After both the intense media spin and visceral reation against his concession speech in Iowa, Howard Dean is on life-support. He still has a chance in New Hampshire, but what he will need to do is shift gears.
We have been hearing about Dean's red-meat rhetoric to "take our country back" for months, and that rhetoric is filtering into the Democratic Party dialogue. This is decidedly a good thing for the party. However, Dean's message has been adopted to such an extent that it ceases to make him unique among the candidates in the eyes of the regular voter.
This undercuts a significant part of the support for Dean and puts him into a position where he has to change things up. In New Hampshire, the challenge is to reemphasize his own qualifications and accomplishments as governor of Vermont. Making that shift in message, coupled with the substantive policy proposals that his campaign has been producing, can create a winning formula in New Hampshire.
Of course, this tactical shift will be limited in its effectiveness if Dean does not address "the Scream." To do this, he must tackle the problem in an honest and forthright fashion. The ideal response would be one that is open, somewhat apologetic, and, above all, self-effacing. The voters need to believe that he is a regular guy who just happened to goof up (albeit, with the news media watching closely).
On the more concrete issue of organization, Dean has what it takes to win New Hampshire. There were mistakes made by the campaign in the Iowa caucuses, and the different processes of the caucus process compounded its shortcomings. But the campaign should have an easier time in a more conventional setting, where their volunteers can precinct-walk and phone-bank and only have to worry about getting out the vote on Election Day.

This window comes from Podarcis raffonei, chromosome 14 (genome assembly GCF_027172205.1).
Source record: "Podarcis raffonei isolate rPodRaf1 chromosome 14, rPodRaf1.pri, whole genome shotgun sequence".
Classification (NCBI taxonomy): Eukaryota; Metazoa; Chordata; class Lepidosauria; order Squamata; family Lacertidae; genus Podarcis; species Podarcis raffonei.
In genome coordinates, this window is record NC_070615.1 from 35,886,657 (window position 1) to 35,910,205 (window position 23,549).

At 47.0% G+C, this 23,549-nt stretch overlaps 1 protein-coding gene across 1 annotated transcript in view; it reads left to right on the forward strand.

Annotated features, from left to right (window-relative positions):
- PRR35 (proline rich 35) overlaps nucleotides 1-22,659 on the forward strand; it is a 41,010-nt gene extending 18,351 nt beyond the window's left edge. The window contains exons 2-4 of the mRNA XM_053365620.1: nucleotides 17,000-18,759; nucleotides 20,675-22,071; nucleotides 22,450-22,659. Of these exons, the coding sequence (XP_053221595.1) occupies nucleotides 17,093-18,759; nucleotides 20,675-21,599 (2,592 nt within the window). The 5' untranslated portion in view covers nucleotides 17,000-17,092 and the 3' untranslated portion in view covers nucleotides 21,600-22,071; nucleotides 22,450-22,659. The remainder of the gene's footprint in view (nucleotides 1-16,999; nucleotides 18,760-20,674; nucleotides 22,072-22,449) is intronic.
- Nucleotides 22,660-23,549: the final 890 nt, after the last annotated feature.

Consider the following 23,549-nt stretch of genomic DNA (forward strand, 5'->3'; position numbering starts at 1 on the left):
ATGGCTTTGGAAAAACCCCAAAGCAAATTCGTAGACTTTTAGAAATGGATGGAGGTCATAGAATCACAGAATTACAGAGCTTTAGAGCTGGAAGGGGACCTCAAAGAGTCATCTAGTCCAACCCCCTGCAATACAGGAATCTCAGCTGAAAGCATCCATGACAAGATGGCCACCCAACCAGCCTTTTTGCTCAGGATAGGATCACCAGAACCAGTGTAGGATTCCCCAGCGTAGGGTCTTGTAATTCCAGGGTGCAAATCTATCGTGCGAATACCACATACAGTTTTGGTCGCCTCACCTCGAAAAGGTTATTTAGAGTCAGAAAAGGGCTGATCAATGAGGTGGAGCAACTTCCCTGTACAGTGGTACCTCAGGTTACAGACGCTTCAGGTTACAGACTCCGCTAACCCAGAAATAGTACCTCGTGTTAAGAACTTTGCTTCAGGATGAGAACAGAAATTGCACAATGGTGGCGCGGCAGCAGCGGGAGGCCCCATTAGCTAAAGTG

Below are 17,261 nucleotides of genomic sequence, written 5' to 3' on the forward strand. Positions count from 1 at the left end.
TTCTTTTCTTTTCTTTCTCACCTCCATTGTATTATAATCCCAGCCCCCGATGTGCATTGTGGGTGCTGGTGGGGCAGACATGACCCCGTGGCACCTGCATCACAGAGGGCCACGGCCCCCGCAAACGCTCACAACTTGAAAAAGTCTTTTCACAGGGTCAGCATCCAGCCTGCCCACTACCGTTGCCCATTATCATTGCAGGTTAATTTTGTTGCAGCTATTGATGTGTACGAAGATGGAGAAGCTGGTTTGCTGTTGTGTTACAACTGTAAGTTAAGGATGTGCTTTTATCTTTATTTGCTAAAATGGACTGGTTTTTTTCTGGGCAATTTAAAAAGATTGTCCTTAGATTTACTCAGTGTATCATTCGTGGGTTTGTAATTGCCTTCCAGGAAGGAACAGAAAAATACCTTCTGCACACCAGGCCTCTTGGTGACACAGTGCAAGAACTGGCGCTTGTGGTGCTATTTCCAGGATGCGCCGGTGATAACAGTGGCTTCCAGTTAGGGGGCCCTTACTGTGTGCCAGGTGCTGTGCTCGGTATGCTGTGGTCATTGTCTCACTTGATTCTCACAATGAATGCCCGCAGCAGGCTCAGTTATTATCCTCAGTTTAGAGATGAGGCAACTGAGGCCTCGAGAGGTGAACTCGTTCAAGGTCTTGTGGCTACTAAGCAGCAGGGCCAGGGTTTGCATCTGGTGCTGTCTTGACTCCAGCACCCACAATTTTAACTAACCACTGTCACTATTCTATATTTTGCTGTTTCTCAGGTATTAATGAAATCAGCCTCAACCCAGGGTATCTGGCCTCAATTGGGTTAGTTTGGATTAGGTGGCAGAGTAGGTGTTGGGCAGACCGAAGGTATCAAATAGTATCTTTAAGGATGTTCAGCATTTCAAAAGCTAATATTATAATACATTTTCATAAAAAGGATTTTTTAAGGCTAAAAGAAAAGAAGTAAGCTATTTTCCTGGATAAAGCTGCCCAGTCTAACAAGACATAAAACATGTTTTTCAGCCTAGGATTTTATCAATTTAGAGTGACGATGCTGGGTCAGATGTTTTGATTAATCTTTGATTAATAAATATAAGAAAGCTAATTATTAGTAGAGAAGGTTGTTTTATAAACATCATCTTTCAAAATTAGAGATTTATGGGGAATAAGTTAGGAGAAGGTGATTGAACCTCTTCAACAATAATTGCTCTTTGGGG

This is certainly the most dire point in Dean's campaign, as his viability as the Democratic nominee has been placed in serious jeopardy by a public misstep and an actively unforgiving news media. But if Dean can run the New Hampshire campaign that he is capable of running and connect to the voters in the way that he capable of, he can win the state.
A Dean win in New Hampshire can be spun one of two ways by the news media. First, the "conventional wisdom" could be that the New Hampshire results were a fluke, that a politically independent state is not an accurate representation of what Democrats really want.
But there is a more optimistic scenario that only exists because of the news media's fickle nature. The media can pick up the angle that a Dean win just proves how resilient this campaign really is, that he was able to survive the worst possible outcome in Iowa and win New Hampshire. It can steal a lot of the perceived "front-runner" thunder away from Kerry and make Dean appear to be the Comeback Kid.
Should this scenario appear to be out of hand, remember that the news media likes a good "story" above all else. They will slant and spin and manipulate to draw out the suspense and keep the viewers' attention. And as much as the news media have had their knives out for Dean, they would foam at the mouth to cover the story of his rise from the political dead.
Stranger things have happened, and we are certainly in the most wide-open primary season in the modern era.